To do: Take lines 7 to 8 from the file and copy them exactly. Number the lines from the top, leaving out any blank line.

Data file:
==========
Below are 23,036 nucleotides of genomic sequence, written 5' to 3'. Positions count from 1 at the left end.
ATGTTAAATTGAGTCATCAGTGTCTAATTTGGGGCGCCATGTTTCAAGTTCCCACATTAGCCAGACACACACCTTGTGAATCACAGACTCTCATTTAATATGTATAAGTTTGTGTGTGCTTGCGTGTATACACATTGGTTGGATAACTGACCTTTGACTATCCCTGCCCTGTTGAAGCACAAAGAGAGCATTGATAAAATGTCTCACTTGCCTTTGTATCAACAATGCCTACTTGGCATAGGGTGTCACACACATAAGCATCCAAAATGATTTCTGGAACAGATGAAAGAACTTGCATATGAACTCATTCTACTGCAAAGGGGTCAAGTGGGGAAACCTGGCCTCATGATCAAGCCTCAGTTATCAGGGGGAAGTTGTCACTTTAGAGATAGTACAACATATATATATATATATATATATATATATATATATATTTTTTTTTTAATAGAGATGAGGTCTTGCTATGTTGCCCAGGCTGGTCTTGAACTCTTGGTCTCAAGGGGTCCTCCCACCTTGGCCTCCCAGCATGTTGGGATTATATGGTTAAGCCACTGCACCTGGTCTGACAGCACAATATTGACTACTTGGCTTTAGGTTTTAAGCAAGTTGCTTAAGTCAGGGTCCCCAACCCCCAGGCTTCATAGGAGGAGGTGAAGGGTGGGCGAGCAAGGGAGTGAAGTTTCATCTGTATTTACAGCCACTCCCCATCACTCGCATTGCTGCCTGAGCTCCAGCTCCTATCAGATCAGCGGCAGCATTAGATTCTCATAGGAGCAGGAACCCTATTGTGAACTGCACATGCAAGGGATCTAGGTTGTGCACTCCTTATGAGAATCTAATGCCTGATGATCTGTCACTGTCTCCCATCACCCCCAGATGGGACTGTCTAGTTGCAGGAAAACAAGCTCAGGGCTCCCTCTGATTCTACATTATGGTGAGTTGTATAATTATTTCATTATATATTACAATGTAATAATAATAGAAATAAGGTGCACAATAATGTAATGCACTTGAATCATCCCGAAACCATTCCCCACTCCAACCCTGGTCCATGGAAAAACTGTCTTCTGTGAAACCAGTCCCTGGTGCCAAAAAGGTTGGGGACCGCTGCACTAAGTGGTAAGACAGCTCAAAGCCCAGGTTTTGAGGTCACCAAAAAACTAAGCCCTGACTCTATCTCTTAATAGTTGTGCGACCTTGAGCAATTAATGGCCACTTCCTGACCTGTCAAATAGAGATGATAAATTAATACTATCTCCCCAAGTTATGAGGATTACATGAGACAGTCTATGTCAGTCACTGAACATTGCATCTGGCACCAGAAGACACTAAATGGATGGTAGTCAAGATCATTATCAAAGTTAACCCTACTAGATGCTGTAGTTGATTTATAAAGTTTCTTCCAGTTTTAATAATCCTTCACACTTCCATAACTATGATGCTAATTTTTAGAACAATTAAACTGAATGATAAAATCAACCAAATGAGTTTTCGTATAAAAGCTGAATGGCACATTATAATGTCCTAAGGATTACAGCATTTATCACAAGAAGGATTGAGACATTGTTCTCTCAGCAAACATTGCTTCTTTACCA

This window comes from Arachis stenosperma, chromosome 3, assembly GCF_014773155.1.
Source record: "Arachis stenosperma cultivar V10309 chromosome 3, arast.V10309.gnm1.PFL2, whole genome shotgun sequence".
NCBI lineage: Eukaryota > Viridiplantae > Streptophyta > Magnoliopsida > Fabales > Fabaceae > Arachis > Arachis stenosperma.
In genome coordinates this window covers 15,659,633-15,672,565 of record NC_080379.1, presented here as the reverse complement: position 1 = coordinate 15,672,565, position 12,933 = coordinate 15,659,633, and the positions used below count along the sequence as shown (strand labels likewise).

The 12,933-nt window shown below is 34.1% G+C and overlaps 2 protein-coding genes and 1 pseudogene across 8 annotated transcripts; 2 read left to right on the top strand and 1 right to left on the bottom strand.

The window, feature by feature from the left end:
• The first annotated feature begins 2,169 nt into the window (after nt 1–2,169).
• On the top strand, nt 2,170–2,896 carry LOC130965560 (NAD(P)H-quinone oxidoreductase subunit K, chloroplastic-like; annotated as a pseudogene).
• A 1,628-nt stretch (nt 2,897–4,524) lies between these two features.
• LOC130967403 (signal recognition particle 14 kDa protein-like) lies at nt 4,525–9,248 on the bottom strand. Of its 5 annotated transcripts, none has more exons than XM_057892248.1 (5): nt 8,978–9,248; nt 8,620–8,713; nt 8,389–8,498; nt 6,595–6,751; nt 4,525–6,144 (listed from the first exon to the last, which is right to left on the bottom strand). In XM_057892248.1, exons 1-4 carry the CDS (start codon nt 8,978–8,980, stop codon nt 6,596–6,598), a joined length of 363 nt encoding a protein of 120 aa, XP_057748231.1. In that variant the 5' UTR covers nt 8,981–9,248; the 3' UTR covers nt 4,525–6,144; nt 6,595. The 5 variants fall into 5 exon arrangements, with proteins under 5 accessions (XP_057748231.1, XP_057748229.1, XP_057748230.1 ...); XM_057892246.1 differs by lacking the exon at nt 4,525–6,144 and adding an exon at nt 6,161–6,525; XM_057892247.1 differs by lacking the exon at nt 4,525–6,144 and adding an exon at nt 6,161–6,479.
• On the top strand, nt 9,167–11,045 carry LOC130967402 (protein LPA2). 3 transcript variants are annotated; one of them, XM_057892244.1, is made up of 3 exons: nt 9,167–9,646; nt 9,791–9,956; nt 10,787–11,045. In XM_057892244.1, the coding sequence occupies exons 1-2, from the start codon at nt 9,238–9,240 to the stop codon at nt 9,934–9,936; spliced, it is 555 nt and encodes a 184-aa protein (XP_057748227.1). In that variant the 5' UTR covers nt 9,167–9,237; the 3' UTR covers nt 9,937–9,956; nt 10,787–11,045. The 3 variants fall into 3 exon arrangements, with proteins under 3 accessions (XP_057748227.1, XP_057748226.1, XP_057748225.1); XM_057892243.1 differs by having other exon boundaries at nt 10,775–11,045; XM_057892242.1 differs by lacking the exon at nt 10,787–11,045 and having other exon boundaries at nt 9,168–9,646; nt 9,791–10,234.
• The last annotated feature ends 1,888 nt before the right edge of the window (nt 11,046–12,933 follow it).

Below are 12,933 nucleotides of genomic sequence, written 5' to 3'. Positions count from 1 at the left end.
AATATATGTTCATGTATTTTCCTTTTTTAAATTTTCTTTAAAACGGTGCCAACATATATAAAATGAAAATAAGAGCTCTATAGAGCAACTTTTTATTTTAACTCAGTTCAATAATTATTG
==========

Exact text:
The 12,933-nt window shown below is 34.1% G+C and overlaps 2 protein-coding genes and 1 pseudogene across 8 annotated transcripts; 2 read left to right on the top strand and 1 right to left on the bottom strand.

The window, feature by feature from the left end: